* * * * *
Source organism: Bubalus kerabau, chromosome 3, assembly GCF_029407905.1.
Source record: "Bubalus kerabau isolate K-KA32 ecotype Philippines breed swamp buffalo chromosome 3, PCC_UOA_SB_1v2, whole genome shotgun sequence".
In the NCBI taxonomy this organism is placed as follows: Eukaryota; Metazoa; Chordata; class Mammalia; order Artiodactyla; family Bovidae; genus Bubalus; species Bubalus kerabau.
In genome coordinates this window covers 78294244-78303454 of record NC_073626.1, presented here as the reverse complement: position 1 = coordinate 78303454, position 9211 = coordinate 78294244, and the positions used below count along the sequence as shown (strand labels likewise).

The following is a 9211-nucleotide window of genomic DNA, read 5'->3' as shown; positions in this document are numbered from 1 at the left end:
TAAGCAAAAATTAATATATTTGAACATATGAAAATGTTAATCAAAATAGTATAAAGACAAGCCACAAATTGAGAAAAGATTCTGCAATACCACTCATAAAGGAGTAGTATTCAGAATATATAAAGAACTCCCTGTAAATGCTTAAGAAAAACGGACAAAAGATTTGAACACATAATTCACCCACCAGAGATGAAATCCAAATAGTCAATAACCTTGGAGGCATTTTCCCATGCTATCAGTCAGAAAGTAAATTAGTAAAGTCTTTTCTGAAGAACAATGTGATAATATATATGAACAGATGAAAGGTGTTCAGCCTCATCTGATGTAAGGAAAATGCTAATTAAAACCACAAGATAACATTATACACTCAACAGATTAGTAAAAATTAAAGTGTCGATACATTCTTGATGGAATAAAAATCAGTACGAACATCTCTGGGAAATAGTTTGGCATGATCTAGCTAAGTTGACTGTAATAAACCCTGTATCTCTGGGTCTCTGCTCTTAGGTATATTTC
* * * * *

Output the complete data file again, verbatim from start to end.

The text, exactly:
Source organism: Bubalus kerabau, chromosome 3, assembly GCF_029407905.1.
Source record: "Bubalus kerabau isolate K-KA32 ecotype Philippines breed swamp buffalo chromosome 3, PCC_UOA_SB_1v2, whole genome shotgun sequence".
In the NCBI taxonomy this organism is placed as follows: Eukaryota; Metazoa; Chordata; class Mammalia; order Artiodactyla; family Bovidae; genus Bubalus; species Bubalus kerabau.
In genome coordinates this window covers 78294244-78303454 of record NC_073626.1, presented here as the reverse complement: position 1 = coordinate 78303454, position 9211 = coordinate 78294244, and the positions used below count along the sequence as shown (strand labels likewise).

The following is a 9211-nucleotide window of genomic DNA, read 5'->3' as shown; positions in this document are numbered from 1 at the left end:
TAAGCAAAAATTAATATATTTGAACATATGAAAATGTTAATCAAAATAGTATAAAGACAAGCCACAAATTGAGAAAAGATTCTGCAATACCACTCATAAAGGAGTAGTATTCAGAATATATAAAGAACTCCCTGTAAATGCTTAAGAAAAACGGACAAAAGATTTGAACACATAATTCACCCACCAGAGATGAAATCCAAATAGTCAATAACCTTGGAGGCATTTTCCCATGCTATCAGTCAGAAAGTAAATTAGTAAAGTCTTTTCTGAAGAACAATGTGATAATATATATGAACAGATGAAAGGTGTTCAGCCTCATCTGATGTAAGGAAAATGCTAATTAAAACCACAAGATAACATTATACACTCAACAGATTAGTAAAAATTAAAGTGTCGATACATTCTTGATGGAATAAAAATCAGTACGAACATCTCTGGGAAATAGTTTGGCATGATCTAGCTAAGTTGACTGTAATAAACCCTGTATCTCTGGGTCTCTGCTCTTAGGTATATTTC